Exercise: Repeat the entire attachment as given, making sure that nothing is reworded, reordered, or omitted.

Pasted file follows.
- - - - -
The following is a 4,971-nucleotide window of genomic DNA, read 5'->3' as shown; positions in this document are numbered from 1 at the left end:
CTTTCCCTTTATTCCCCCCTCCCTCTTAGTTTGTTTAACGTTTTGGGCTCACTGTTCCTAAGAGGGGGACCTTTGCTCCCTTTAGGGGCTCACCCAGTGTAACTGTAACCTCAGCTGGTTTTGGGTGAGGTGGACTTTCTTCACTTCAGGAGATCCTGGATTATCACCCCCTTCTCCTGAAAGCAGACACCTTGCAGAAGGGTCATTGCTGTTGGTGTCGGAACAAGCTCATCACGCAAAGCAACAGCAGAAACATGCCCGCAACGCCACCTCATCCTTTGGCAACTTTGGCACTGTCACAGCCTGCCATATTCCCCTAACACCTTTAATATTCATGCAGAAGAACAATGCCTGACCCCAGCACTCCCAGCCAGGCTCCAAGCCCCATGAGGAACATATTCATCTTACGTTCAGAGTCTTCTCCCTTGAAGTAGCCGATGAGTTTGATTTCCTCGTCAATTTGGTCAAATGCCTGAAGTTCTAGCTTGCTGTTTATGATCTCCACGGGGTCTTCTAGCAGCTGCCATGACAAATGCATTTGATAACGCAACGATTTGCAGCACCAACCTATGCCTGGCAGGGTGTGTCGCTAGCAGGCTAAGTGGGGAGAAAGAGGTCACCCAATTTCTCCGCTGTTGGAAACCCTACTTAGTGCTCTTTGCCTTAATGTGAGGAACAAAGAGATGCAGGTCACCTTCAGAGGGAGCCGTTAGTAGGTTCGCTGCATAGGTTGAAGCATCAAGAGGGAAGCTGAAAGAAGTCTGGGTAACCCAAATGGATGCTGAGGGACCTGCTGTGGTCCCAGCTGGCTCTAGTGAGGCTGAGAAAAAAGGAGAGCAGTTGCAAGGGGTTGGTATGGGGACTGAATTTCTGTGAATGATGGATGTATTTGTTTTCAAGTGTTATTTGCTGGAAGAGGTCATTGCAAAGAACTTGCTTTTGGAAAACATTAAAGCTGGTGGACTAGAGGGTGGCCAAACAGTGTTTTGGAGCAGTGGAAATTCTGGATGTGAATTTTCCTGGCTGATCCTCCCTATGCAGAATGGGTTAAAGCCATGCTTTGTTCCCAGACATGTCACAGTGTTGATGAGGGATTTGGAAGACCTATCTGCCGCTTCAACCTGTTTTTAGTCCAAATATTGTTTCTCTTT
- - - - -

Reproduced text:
The following is a 4,971-nucleotide window of genomic DNA, read 5'->3' as shown; positions in this document are numbered from 1 at the left end:
CTTTCCCTTTATTCCCCCCTCCCTCTTAGTTTGTTTAACGTTTTGGGCTCACTGTTCCTAAGAGGGGGACCTTTGCTCCCTTTAGGGGCTCACCCAGTGTAACTGTAACCTCAGCTGGTTTTGGGTGAGGTGGACTTTCTTCACTTCAGGAGATCCTGGATTATCACCCCCTTCTCCTGAAAGCAGACACCTTGCAGAAGGGTCATTGCTGTTGGTGTCGGAACAAGCTCATCACGCAAAGCAACAGCAGAAACATGCCCGCAACGCCACCTCATCCTTTGGCAACTTTGGCACTGTCACAGCCTGCCATATTCCCCTAACACCTTTAATATTCATGCAGAAGAACAATGCCTGACCCCAGCACTCCCAGCCAGGCTCCAAGCCCCATGAGGAACATATTCATCTTACGTTCAGAGTCTTCTCCCTTGAAGTAGCCGATGAGTTTGATTTCCTCGTCAATTTGGTCAAATGCCTGAAGTTCTAGCTTGCTGTTTATGATCTCCACGGGGTCTTCTAGCAGCTGCCATGACAAATGCATTTGATAACGCAACGATTTGCAGCACCAACCTATGCCTGGCAGGGTGTGTCGCTAGCAGGCTAAGTGGGGAGAAAGAGGTCACCCAATTTCTCCGCTGTTGGAAACCCTACTTAGTGCTCTTTGCCTTAATGTGAGGAACAAAGAGATGCAGGTCACCTTCAGAGGGAGCCGTTAGTAGGTTCGCTGCATAGGTTGAAGCATCAAGAGGGAAGCTGAAAGAAGTCTGGGTAACCCAAATGGATGCTGAGGGACCTGCTGTGGTCCCAGCTGGCTCTAGTGAGGCTGAGAAAAAAGGAGAGCAGTTGCAAGGGGTTGGTATGGGGACTGAATTTCTGTGAATGATGGATGTATTTGTTTTCAAGTGTTATTTGCTGGAAGAGGTCATTGCAAAGAACTTGCTTTTGGAAAACATTAAAGCTGGTGGACTAGAGGGTGGCCAAACAGTGTTTTGGAGCAGTGGAAATTCTGGATGTGAATTTTCCTGGCTGATCCTCCCTATGCAGAATGGGTTAAAGCCATGCTTTGTTCCCAGACATGTCACAGTGTTGATGAGGGATTTGGAAGACCTATCTGCCGCTTCAACCTGTTTTTAGTCCAAATATTGTTTCTCTTT